Ordinary Differential Equations/One-dimensional first-order linear equations

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One-dimensional first-order inhomogenous linear ODEs are ODEs of the form

for suitable (that is, mostly, continuous) functions ; note that when , we have a homogenous equation instead.

General solution[edit]

First we note that we have the following superposition principle: If we have a solution ("" standing for "homogenous") of the problem

(which is nothing but the homogenous problem associated to the above ODE) and a solution to the actual problem ; that is a function such that

("" standing for "particular solution", indicating that this is only one of the many possible solutions), then the function

( arbitrary)

still solves , just like the particular solution does. This is proved by computing the derivative of directly.

In order to obtain the solutions to the ODE under consideration, we first solve the related homogenous problem; that is, first we look for such that


It may seem surprising, but this gives actually a very quick path to the general solution, which goes as follows. Separation of variables (and using ) gives


since the function

is an antiderivative of . Thus we have found the solution to the related homogenous problem.

For the determination of a solution to the actual equation, we now use an Ansatz: Namely we assume


where is a function. This Ansatz is called variation of the constant and is due to Leonhard Euler. If this equation holds for , let's see what condition on we get for to be a solution. We want

, that is (by the product rule and inserting ):

Putting the exponential on the other side, that is



Since all the manipulations we did are reversible, all functions of the form

( arbitrary)

are solutions. If we set , we get the general solution form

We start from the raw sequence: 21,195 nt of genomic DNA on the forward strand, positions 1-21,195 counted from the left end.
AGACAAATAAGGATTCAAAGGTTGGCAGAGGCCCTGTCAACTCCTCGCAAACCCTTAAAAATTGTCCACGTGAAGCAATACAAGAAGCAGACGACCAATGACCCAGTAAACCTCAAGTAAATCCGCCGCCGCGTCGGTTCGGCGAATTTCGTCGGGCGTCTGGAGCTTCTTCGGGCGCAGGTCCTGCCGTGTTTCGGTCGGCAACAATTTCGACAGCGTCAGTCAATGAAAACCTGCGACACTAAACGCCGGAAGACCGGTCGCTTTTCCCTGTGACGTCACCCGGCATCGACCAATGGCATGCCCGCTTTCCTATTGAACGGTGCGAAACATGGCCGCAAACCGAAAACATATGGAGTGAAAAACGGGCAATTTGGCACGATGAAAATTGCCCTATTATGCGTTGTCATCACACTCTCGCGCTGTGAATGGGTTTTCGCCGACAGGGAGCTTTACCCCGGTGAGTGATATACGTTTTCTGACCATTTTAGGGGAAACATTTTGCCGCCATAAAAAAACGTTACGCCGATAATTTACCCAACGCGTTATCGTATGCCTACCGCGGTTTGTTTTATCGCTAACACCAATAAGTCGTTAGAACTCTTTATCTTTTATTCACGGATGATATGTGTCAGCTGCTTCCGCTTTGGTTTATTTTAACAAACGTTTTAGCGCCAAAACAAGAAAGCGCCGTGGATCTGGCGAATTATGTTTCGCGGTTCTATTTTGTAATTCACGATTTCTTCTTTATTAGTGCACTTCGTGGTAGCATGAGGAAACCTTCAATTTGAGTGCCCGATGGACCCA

We want now to prove that these constitute all the solutions to the equation under consideration. Thus, set

and let be any other solution to the inhomogenous problem under consideration. Then solves the homogenous problem, for


Thus, if we prove that all the homogenous solutions (and in particular the difference ) are of the form


then we may subtract

from for an appropriate to obtain zero, which is why is then of the desired form.

Thus, let be any solution to the homogenous problem. Consider the function


We differentiate this function and obtain by the product rule

since is a solution to the homogenous problem. Hence, the function is constant (that is, equal to a constant ), and solving

for gives the claim.

We have thus arrived at:

Theorem 3.1:

For continuous , the solutions to the ODE

are precisely the functions

( arbitrary).

Note that imposing an inital condition for some enforces , whence we got a unique solution for each initial condition.


  • Exercise 3.2.1: First prove that . Then solve the ODE for a function existent on such that for arbitrary. Use that a similar version of theorem 3.1 holds when are only defined on a proper part of ; this is because the proof carries over.

Clever Ansatz for polynomial RHS[edit]

First note that RHS means "Right Hand Side". Let's consider the special case of a 1-dim. first-order linear ODE

( arbitrary),

where we used Einstein summation convention; that is, stands for for some . In the notation of above, we have and .

Using separation of variables, the solution to the corresponding homogenous problem is easily seen to equal for some capital .

To find a particular solution , we proceed as follows. We pick the Ansatz to assume that is simply a polynomial; that is

for certain coefficients .


  • Exercise 3.3.1: Find all solutions to the ODE . (Hint: What does theorem 3.1 say about the number of solutions to that problem with a given fixed initial condition?)


Example 3.2: